Today the fight against impunity has reached an important juncture. There is awareness on domestic and global levels of the extreme peril posed to journalists and the public’s right to information when violence against the press is met with official inaction. The cries for justice by freedom of expression advocates have been amplified by the U.N.’s endorsement and its designation of the first International Day to End Impunity for Crimes against Journalists.
It is also a precarious position—one in which modest gains could easily give way to complacency.
This report has looked at the immense challenges involved in transforming climates of impunity, particularly in areas consumed by conflict or widespread crime and where corruption, cronyism, and political upheaval have weakened the rule of law. CPJ’s analysis of global rates of impunity in journalist killings over the past seven years shows that they have for the most part gotten worse. There are some encouraging signs in the data. The number of convictions of suspects behind these crimes appears to be slightly on the rise, but this number remains small in comparison to the tally of new victims each year.
The Road to Justice
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At the heart of the problem is a persistent lack of political will to see justice through in the hundreds of cases in which journalists have been fatally shot, bombed, or beaten because of what they were reporting on. In the few instances it has been exercised, usually in response to mounting domestic and international pressure, there has been progress in the form of partial and, more rarely, complete justice for the victims. But the norm is for the suspected perpetrators—politicians, members of the military, and other figures with power and influence in their societies—to escape justice. This pattern particularly applies to those who commission assassinations of journalists.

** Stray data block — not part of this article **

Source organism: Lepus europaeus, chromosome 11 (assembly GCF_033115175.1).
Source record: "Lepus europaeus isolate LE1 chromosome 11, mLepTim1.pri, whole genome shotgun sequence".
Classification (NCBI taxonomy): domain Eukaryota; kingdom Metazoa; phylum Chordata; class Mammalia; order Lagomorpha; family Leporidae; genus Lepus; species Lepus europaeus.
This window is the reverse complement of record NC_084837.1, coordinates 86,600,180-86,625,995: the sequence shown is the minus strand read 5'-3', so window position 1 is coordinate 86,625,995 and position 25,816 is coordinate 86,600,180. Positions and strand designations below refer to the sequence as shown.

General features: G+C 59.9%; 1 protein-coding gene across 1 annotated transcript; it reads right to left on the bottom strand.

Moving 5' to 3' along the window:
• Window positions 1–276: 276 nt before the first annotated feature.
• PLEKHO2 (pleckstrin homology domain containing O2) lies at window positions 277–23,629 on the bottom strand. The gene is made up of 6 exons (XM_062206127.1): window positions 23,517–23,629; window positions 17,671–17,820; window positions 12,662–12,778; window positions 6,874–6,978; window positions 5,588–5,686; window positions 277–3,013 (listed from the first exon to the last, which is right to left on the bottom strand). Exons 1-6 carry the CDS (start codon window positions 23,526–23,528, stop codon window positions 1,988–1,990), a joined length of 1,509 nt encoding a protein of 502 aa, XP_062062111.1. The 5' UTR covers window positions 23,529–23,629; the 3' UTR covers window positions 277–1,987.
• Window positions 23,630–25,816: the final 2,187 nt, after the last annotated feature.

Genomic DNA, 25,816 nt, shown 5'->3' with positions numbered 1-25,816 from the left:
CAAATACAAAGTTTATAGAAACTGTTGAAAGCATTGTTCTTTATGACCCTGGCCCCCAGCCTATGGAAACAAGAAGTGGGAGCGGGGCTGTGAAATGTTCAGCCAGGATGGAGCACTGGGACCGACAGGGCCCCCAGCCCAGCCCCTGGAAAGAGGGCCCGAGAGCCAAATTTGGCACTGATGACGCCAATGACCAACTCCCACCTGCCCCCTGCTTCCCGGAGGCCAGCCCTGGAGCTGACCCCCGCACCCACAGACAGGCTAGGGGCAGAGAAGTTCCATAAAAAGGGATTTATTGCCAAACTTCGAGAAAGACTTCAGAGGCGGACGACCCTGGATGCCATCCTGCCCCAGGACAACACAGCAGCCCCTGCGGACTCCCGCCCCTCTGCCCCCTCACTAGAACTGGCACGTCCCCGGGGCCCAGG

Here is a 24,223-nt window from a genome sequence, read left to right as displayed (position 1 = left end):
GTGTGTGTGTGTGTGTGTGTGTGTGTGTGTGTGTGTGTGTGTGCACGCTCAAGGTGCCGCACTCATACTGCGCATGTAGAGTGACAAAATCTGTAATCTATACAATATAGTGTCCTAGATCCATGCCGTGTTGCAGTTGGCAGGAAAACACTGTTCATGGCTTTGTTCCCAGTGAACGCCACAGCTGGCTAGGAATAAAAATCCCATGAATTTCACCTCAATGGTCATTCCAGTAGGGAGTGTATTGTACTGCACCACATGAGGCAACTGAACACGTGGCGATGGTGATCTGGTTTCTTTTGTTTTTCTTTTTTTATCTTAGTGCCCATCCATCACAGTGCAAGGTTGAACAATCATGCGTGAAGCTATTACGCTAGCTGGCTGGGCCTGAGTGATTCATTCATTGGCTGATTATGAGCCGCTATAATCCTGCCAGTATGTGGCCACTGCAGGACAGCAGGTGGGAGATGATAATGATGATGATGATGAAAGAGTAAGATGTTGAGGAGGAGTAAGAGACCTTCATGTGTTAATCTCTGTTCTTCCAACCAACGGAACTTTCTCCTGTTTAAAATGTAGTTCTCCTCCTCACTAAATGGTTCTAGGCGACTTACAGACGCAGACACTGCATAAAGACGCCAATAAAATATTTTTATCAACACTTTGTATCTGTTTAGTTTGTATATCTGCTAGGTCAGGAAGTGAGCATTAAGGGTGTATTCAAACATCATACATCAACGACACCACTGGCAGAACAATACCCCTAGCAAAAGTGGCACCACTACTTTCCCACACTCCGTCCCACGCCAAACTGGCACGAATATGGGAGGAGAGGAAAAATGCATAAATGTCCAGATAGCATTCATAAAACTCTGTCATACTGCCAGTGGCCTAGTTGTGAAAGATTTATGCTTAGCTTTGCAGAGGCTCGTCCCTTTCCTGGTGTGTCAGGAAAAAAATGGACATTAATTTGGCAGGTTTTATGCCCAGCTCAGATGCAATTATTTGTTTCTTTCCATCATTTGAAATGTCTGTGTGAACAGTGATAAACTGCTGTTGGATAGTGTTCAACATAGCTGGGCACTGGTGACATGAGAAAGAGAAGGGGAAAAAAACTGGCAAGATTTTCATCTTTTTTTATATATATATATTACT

CPJ sees the devastating effects of impunity daily in stories of self-censorship, exile, and upheaval—but it has also seen that there are ways to combat it.
Over time, in rare but important cases, courageous efforts from relatives and colleagues determined to demand results and question flawed investigations; sustained media attention and campaigning; diplomatic pressure from the international community; and litigation through domestic and regional courts have pushed justice forward or persuaded governments to take more comprehensive steps.
As the report explores, there are a range of measures that states can adopt to ensure safe and fair proceedings. They include marshalling national-level investigative and prosecutorial resources—in some countries, this takes the form of federal involvement in crimes against journalists or freedom of expression—moving trial venues, improving witness protection, reforming judiciaries to limit opportunities for abuse by powerful defendants, and creating independent bodies to scrutinize flawed investigations. Transparency and accountability to victims and the public and close consultation with the media and nongovernmental organizations are keys to successful implementation. A good example can be found in Serbia’s Commission for the Investigation into the Murders of Journalists, in which journalists and investigative authorities have jointly examined old cases and produced new leads, prompting the arrests of suspects in at least one case.